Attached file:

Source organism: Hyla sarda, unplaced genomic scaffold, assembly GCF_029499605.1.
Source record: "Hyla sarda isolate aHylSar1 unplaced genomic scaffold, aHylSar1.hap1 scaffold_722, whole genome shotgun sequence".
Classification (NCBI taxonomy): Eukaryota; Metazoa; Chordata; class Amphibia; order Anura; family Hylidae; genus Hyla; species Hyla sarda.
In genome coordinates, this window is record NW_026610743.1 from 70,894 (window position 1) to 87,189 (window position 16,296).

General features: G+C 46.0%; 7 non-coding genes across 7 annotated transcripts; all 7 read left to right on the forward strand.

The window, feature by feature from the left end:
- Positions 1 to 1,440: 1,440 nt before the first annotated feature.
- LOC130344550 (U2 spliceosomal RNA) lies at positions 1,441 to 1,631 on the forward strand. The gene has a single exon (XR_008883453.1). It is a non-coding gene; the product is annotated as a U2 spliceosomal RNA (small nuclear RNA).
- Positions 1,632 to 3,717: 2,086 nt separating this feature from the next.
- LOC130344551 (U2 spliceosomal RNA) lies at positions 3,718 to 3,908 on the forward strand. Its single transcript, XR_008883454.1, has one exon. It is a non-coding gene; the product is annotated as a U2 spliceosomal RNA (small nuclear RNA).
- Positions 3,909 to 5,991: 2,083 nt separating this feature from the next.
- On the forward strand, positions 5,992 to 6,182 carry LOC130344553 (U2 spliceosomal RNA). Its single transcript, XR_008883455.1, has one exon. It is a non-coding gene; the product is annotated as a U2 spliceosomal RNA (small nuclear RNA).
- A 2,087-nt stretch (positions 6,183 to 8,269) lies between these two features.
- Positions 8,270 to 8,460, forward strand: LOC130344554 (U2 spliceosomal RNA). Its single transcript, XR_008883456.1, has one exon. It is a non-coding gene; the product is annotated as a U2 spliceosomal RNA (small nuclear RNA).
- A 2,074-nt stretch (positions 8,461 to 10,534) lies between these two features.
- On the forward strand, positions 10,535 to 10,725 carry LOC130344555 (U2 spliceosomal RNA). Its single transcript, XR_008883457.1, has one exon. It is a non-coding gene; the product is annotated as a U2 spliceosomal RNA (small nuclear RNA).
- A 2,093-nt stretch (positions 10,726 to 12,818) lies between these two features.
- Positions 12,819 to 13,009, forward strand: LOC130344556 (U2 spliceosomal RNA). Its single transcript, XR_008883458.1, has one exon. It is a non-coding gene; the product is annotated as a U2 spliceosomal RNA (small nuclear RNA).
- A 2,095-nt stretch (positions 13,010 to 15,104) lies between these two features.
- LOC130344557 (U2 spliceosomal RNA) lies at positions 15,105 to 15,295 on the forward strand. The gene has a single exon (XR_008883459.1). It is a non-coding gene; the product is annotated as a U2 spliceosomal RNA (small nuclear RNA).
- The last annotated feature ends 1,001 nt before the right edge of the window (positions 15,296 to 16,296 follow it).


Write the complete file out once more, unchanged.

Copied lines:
Source organism: Hyla sarda, unplaced genomic scaffold, assembly GCF_029499605.1.
Source record: "Hyla sarda isolate aHylSar1 unplaced genomic scaffold, aHylSar1.hap1 scaffold_722, whole genome shotgun sequence".
Classification (NCBI taxonomy): Eukaryota; Metazoa; Chordata; class Amphibia; order Anura; family Hylidae; genus Hyla; species Hyla sarda.
In genome coordinates, this window is record NW_026610743.1 from 70,894 (window position 1) to 87,189 (window position 16,296).

General features: G+C 46.0%; 7 non-coding genes across 7 annotated transcripts; all 7 read left to right on the forward strand.

The window, feature by feature from the left end:
- Positions 1 to 1,440: 1,440 nt before the first annotated feature.
- LOC130344550 (U2 spliceosomal RNA) lies at positions 1,441 to 1,631 on the forward strand. The gene has a single exon (XR_008883453.1). It is a non-coding gene; the product is annotated as a U2 spliceosomal RNA (small nuclear RNA).
- Positions 1,632 to 3,717: 2,086 nt separating this feature from the next.
- LOC130344551 (U2 spliceosomal RNA) lies at positions 3,718 to 3,908 on the forward strand. Its single transcript, XR_008883454.1, has one exon. It is a non-coding gene; the product is annotated as a U2 spliceosomal RNA (small nuclear RNA).
- Positions 3,909 to 5,991: 2,083 nt separating this feature from the next.
- On the forward strand, positions 5,992 to 6,182 carry LOC130344553 (U2 spliceosomal RNA). Its single transcript, XR_008883455.1, has one exon. It is a non-coding gene; the product is annotated as a U2 spliceosomal RNA (small nuclear RNA).
- A 2,087-nt stretch (positions 6,183 to 8,269) lies between these two features.
- Positions 8,270 to 8,460, forward strand: LOC130344554 (U2 spliceosomal RNA). Its single transcript, XR_008883456.1, has one exon. It is a non-coding gene; the product is annotated as a U2 spliceosomal RNA (small nuclear RNA).
- A 2,074-nt stretch (positions 8,461 to 10,534) lies between these two features.
- On the forward strand, positions 10,535 to 10,725 carry LOC130344555 (U2 spliceosomal RNA). Its single transcript, XR_008883457.1, has one exon. It is a non-coding gene; the product is annotated as a U2 spliceosomal RNA (small nuclear RNA).
- A 2,093-nt stretch (positions 10,726 to 12,818) lies between these two features.
- Positions 12,819 to 13,009, forward strand: LOC130344556 (U2 spliceosomal RNA). Its single transcript, XR_008883458.1, has one exon. It is a non-coding gene; the product is annotated as a U2 spliceosomal RNA (small nuclear RNA).
- A 2,095-nt stretch (positions 13,010 to 15,104) lies between these two features.
- LOC130344557 (U2 spliceosomal RNA) lies at positions 15,105 to 15,295 on the forward strand. The gene has a single exon (XR_008883459.1). It is a non-coding gene; the product is annotated as a U2 spliceosomal RNA (small nuclear RNA).
- The last annotated feature ends 1,001 nt before the right edge of the window (positions 15,296 to 16,296 follow it).